Students showcase projects at science fairWORTHINGTON — Dozens of projects were neatly exhibited in the St. Mary’s cafeteria Thursday morning during the school’s first science fair in several years.
WORTHINGTON — Dozens of projects were neatly exhibited in the St. Mary’s cafeteria Thursday morning during the school’s first science fair in several years.
Students stood by their work, waiting patiently for the judges to approach them.
“Because this is our first year I thought we would have mediocre work, but they have well surpassed our expectations,” Principal Brittany Larson said. “It’s great to see that they’ve shown interest in things that we’ve exposed them to since kindergarten.”
Students were given about a month and a half to work on their projects. Science teacher Sister LuAnn Jacobs added the projects were mandatory for fifth- and sixth-graders, but optional for children in the lower grades.
Jacobs provided students with numerous suggestions, but gave them the freedom to conduct experiments on what interested them the most.
“It’s a great time for them to apply what they’ve learned in class, but more so, it’s good for them to talk to people about what they’ve done and be really proud of it,” she said.
Students experimented on a variety of subjects ranging from growing conditions for plants and the ideal height for egg drops, to the absorbency of paper towels and the boiling time for Kool-Aid compared to water.
Participants were evaluated twice by past and current staff and faculty members from Minnesota West Community and Technical College. The judges for Thursday’s event were Rick Dalrymple, Amber Luinenburg, Beth Bents, Kile Behrends and Heidi Heckenlaible.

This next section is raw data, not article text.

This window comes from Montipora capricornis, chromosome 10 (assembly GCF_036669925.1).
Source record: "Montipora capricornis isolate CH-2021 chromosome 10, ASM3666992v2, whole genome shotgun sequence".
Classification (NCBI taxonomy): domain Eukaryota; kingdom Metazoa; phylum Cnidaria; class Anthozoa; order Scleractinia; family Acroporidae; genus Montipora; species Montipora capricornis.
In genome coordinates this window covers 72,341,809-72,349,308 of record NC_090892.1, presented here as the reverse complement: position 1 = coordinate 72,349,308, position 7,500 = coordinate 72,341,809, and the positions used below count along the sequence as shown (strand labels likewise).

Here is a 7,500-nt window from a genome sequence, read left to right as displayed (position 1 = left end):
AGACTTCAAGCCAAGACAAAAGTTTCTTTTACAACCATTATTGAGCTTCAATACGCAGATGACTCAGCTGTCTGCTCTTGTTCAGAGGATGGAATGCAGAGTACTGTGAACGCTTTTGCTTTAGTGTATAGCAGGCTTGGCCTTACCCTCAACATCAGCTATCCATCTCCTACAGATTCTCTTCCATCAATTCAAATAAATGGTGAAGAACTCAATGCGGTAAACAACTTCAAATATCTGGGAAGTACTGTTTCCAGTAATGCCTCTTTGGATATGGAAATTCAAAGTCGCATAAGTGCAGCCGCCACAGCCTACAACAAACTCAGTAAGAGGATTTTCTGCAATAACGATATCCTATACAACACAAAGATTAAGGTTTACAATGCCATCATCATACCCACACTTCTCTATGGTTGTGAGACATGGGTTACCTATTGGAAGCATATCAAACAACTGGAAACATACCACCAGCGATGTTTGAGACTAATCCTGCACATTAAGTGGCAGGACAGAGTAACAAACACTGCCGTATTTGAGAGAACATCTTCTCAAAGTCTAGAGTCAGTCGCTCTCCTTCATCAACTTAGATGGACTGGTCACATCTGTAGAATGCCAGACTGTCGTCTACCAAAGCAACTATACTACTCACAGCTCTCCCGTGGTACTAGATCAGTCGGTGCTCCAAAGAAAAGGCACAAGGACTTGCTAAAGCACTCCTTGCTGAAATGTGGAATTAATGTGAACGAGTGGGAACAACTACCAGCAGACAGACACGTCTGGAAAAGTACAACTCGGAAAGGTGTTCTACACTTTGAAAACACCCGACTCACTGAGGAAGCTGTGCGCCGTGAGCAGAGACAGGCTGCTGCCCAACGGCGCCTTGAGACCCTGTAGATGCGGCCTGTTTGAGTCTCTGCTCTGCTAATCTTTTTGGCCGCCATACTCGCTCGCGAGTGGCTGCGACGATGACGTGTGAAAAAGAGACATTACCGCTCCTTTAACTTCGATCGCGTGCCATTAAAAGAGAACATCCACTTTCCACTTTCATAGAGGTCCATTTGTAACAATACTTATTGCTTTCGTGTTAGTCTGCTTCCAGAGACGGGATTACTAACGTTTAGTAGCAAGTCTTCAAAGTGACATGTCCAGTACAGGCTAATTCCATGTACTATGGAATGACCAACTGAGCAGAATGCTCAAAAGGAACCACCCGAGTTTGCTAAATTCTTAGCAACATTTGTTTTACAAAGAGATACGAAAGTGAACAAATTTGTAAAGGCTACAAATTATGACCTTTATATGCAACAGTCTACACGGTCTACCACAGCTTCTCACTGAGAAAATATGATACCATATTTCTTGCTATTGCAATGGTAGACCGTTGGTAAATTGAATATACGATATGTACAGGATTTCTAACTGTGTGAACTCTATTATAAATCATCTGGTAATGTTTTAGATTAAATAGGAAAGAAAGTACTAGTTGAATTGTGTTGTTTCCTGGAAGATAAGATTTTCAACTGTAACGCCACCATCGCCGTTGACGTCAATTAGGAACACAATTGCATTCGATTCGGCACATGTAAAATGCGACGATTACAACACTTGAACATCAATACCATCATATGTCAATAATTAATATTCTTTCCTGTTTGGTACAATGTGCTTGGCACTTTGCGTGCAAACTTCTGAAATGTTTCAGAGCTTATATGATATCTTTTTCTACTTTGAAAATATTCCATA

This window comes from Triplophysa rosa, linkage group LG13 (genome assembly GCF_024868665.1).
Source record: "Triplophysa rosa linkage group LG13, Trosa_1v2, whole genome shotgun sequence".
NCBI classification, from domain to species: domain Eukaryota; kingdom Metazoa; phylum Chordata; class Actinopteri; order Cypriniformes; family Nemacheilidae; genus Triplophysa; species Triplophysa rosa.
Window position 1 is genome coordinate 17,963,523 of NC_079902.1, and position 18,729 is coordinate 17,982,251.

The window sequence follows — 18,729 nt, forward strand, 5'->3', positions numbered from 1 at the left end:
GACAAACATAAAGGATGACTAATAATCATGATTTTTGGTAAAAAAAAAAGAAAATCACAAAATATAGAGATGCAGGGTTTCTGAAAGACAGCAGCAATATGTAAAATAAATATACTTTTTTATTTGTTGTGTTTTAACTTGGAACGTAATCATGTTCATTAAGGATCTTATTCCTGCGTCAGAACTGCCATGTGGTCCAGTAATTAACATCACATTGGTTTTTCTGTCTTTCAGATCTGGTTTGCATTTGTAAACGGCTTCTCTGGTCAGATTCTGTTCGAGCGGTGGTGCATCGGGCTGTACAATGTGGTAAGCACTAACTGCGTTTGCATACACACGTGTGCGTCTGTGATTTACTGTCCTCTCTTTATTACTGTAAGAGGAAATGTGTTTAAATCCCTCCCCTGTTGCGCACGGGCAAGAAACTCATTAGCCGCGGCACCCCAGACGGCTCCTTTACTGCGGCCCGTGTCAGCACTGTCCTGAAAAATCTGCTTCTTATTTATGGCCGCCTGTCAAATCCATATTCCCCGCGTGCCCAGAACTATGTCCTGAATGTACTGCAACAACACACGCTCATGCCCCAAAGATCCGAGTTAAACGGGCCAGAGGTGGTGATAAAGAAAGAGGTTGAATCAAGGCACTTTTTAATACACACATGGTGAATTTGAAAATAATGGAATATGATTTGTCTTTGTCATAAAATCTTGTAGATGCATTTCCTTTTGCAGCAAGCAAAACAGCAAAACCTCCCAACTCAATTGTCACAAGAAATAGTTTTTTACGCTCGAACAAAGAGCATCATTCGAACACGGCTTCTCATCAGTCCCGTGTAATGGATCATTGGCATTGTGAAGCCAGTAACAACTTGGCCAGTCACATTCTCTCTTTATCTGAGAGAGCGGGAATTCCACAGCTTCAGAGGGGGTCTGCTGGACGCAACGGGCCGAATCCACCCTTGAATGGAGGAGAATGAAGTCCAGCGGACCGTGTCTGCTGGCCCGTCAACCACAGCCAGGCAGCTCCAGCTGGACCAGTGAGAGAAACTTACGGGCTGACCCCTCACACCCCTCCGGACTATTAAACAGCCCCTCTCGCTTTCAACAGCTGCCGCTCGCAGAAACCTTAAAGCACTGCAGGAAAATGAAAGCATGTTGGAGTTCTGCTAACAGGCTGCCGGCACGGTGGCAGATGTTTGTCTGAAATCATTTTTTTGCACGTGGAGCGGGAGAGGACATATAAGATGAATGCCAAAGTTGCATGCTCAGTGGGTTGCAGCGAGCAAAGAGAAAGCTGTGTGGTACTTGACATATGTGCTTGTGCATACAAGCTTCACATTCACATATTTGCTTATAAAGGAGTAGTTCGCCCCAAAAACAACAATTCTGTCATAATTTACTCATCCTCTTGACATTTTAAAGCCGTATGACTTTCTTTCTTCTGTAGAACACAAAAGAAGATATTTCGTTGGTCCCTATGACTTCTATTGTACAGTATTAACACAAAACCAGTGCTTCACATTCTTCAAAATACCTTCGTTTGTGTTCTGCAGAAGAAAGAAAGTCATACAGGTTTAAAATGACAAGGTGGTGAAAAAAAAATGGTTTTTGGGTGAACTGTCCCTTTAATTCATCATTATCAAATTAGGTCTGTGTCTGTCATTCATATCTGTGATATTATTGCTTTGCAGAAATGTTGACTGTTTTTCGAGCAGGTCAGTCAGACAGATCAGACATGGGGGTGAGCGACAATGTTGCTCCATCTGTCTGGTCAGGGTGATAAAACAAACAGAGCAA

Aptly named “Halfway Around the World,” sixth-grader Kelly Newman’s project compared growing conditions for pinto bean seeds in varying climates countries apart.
She said since her father, Robert, is a U.S. military personnel stationed in Kuwait City, Kuwait, she wanted to know what would help or hurt the growing of pinto beans in Wilmont and Kuwait City.
She mailed the seeds to her father, and they planted the seeds on the same day in January. The father-daughter pair recorded their weekly findings and communicated via Skype to exchange information.
“It took mine about seven weeks to get this project done,” she said. “At first I thought it would grow better in Kuwait because it was not so cold there, but I found out that because of their frequent sandstorms, mine grew better.”
In the process, she learned about the growing seasons, climate and the amount of annual rainfall in Kuwait City.
Fellow sixth-grader Ben Koepsell discovered not only does Kool-Aid boil faster than water does, but the tropical-flavored beverage boils in 4.01 minutes – the shortest time compared to the cherry, grape, orange and strawberry varieties.
“I thought it was cool to learn that even though I tried with more Kool-Aid, it boiled faster than water did,” Koepsell said, adding he chose the experiment because he wanted a project he could have fun with. “You would think if I had more Kool-Aid, it would boil slower.”
Judges evaluated the students primarily on the use of scientific methods.
“I don’t want them to be nervous, so I try to be friendly and non-critical,” Dalrymple said, who recently retired as an instructor at Minnesota West.
Community members were in attendance at the science fair at 5:30 p.m. Thursday. Winners will be listed in next Saturday’s edition of the Daily Globe.
Daily Globe Reporter Ana Anthony can be reached at 376-7321.